Bee Movie – can Hollywood really get people excited about pollinators?
November 6th, 2007
Inspired that my friend Erin was going to take her 2 youngsters to see “Bee Movie,” and presented with a rare unscheduled afterschool block of time (no soccer practice, no carpooling), I asked Alex if he wanted to see “Bee Movie” yesterday afternoon. The media exposure has been HUGE on this Jerry Seinfeld and Renee Zellweger vehicle, although one reviewer on NPR warned listeners that even though the kids would like it, and Seinfeld fans like me would love the adult puns, there were too many far-reaching elements to the storyline to put this full-length cartoon on the best-movie list.
My son 10-year-old son Alex thought the movie was “intriguing and very interesting,” although, he said, and I quote: “it could have had more storyline and less stupid puns.” (I think he is referring here to the girl-meets-bee romance.)
But a movie is a movie. And off we went. The narrative is filled with lots of bumblebee humor, if there is such a thing. The main character “Barry” (rhymes with Jerry) wears a black-and-yellow striped turtleneck (natch). Barry and his pal Adam (voiced by the adorable man-child Matthew Broderick), are facing adult beehood and the prospect of working at the same job for the rest of their lives in a honey plant.
But Barry yearns to escape from the hive and get a taste of the real world, so he cons his way onto team of elite “nectar collectors,” studly bee-guys with big chests and the real world responsibilities of gathering “pollen power.” Once he follows them out to a floriferous Central Park (where else but New York City for Jerry/Barry?), where the animation portrays crayon-hued perennials and flowering trees from every continent and bloom-season all together in fantastical springtime glory, Barry soon understands that these pollen-patrol guys get all the action. As Barry puts it: “Fla-Ow-Ers!”
Then Barry lands on the windowsill of Vanessa, a HUMAN floral designer, voiced by Renee Zellweger. She saves his life by slapping a waterglass over Barry just when her doofus boyfriend is about to swat the irritating bee with the sole of a boot. The animation art highlights fancy-leaf geraniums spilling out of Vanessa’s windowboxes…a notable attempt at botanical accuracy.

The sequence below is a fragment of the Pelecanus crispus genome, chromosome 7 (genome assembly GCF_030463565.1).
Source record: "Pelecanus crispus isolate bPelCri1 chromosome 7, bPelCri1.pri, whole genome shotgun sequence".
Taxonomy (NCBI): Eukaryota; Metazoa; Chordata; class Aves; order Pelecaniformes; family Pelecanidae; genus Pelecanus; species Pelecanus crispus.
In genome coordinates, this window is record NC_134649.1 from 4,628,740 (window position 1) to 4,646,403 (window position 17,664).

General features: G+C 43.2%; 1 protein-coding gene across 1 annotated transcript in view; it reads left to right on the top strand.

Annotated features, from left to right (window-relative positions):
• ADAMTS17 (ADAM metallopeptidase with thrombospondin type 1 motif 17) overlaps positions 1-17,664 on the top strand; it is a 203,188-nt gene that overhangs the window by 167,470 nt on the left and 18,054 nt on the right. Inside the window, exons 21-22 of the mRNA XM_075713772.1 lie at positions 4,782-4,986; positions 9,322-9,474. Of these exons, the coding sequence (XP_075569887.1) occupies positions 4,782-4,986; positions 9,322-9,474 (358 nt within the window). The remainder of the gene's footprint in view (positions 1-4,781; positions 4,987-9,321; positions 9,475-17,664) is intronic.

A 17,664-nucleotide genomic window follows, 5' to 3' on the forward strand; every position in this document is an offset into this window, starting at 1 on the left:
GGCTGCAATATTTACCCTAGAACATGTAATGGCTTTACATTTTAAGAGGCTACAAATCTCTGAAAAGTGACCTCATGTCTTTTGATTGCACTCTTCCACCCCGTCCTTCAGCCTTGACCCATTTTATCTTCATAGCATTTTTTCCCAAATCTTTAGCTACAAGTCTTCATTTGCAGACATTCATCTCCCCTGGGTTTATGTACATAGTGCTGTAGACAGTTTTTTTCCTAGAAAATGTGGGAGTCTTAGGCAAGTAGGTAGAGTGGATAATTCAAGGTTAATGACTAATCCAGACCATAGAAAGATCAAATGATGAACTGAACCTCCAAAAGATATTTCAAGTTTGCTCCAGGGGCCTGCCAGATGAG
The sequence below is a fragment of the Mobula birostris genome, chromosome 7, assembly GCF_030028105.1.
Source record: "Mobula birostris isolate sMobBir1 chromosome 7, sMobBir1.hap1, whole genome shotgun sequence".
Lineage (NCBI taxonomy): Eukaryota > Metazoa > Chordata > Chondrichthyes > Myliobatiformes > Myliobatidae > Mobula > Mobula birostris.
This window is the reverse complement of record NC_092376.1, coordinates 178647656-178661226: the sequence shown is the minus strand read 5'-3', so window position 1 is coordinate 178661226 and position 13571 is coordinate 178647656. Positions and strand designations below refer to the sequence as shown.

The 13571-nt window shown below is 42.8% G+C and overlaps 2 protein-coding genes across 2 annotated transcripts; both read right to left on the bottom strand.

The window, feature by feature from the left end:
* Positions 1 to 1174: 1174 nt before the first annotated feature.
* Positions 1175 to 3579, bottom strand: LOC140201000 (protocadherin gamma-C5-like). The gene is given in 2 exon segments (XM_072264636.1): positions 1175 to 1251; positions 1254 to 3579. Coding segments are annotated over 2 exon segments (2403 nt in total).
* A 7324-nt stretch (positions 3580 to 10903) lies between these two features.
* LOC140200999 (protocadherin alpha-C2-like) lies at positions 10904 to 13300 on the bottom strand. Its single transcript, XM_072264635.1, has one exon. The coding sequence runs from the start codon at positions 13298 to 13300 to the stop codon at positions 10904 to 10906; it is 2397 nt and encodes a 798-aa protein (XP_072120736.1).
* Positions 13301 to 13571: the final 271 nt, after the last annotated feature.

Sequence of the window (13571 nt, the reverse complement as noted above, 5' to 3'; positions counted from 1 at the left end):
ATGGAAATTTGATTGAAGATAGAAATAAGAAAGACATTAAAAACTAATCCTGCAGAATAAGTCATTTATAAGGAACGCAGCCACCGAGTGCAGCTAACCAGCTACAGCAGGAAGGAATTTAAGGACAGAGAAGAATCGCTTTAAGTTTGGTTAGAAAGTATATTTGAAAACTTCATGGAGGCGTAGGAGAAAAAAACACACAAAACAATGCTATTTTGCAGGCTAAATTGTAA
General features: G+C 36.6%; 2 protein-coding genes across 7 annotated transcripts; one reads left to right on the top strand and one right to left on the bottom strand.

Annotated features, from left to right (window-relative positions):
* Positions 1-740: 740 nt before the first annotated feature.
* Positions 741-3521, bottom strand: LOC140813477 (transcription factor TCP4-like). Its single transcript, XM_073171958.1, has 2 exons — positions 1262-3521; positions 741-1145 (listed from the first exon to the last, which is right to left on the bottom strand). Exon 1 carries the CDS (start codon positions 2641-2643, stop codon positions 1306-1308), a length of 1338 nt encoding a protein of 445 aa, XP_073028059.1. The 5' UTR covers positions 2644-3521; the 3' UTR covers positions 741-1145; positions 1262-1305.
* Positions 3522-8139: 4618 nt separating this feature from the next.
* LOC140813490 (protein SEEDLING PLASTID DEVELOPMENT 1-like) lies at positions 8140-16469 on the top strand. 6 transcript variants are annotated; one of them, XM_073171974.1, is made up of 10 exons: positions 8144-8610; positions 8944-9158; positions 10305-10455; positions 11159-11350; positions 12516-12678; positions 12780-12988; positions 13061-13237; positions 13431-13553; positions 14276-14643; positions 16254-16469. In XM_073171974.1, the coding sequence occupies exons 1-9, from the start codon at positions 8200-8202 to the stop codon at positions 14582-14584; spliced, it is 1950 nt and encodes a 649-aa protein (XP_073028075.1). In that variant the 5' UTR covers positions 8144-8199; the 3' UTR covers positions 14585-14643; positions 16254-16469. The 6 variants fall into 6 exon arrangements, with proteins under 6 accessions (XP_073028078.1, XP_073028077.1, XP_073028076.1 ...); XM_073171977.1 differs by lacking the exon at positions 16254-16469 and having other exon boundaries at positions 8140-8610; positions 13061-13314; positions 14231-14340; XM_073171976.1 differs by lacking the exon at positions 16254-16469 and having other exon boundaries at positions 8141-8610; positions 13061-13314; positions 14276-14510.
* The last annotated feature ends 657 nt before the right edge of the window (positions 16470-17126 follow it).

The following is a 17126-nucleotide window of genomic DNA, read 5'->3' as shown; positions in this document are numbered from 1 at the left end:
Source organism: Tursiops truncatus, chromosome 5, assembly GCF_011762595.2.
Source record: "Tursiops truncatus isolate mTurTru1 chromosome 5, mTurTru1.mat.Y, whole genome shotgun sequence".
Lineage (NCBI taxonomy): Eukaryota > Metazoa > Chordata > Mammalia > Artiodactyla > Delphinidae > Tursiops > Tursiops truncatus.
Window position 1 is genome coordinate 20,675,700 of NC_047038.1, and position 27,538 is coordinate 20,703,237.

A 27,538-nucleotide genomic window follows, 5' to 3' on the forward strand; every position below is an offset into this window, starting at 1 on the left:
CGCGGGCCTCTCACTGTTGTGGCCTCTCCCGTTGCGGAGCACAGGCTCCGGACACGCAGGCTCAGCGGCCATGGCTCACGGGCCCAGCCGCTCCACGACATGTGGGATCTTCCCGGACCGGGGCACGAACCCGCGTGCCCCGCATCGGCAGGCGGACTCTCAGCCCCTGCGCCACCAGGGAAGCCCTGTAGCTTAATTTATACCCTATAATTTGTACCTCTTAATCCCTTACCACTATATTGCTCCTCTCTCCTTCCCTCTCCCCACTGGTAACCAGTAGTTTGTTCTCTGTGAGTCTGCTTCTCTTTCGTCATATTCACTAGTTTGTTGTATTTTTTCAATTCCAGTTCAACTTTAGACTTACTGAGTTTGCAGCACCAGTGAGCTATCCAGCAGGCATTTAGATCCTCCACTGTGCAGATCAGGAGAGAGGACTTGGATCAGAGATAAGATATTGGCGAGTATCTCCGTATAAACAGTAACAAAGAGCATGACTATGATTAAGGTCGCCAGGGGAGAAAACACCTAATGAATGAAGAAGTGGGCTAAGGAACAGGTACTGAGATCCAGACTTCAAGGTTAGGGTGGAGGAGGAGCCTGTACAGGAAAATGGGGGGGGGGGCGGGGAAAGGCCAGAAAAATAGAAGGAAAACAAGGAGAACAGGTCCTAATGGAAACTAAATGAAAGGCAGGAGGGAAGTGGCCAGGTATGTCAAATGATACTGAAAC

Bees are not supposed to speak with humans, but Barry wants to thank Vanessa for saving him….and soon they’re pals (Barry has a little bee-like crush on Vanessa). When he goes to the grocery store perched on Vanessa’s shoulder, Barry discovers shelves filled with jars of honey. And he is shocked to learn that humans are “stealing” the golden fruits of bee labor, so to speak.
With all of the righteous indignation you’d see in Jerry, George, Kramer and Elaine (and even Newman) over the Soup Nazi’s rules, Barry decides to “sue” the human race (actually the five mega-honeymaking corporations). It all unfolds rather like a classic Seinfeld episode. As Jerry would say: yada, yada, yada. I don’t want to spoil the rest of the plot for you.
But in the end, the bees wrest control of honey-making from corporate demons (represented by a diabolical John Goodman-voiced defense lawyer) and Barry and Vanessa end up together, in a kind of platonic-romantic partnership where she sells cut flowers and he dispenses legal advice to the animal kingdom.
I kind of like the fact that the film’s big climax is the point at which Barry educates Vanessa about the essential role bees play in the plant world. When the bees at Honex (the fictitious company where generations of bees spend their lives making gobs of honey) decide to stop pollinating and instead take an early retirement, all the plants start to shrivel and die. The movie makes this point: plants live because pollinators help them reproduce.
Wow. Okay. so then I come home from the movies and I am sorting through piles of magazines and newspapers (we subscribe to more than a dozen monthly magazines, plus the NYT and LATimes – we are a reading household that never catches up with all the words available to us!) , and I came across the October issue of Puget Consumer Co-op’s Sound Consumer newspaper. The cover story: “Colony Collapse Disorder: Revisiting the Hive.”
How timely to read that organic beekeepers and small diverse organic farms are “living solutions” to the threat of Colony Collapse Disorder. The article, by Debra Daniels-Zeller, explains that honeybees are disappearing, plagued with parasites, diseases, and the threat of pesticides. She quotes Todd Hardie from Honey Gardens Apiaries in Vermont: “Bees are the canary in the coal mine,”….the loss of pollinators is a sign that agriculture is out of balance due to pesticides.
So Jerry Seinfeld’s “Bee Movie” doesn’t tell the WHOLE story, but I urge you to support local, organic honeymakers who encourage bees and other pollinators to thrive and do their bee-worthy jobs in this world. In organic honey-solidarity, I think I’ll have a dollop of my Pender’s Honey Farm (Camarillo, CA) pure honey, straight from the Thousand Oaks Farmer’s Market, with my yogurt and strawberries tomorrow for breakfast.
P.S. Hat’s off to Dreamworks for entering into a joint-marketing deal with The National Honey Board (it beats those crappy Happy Meals). You can download six honey-themed recipes from the web-site, including:
Stuffed sweet peppers
A honey of a chili
Honeyglazed roast lamb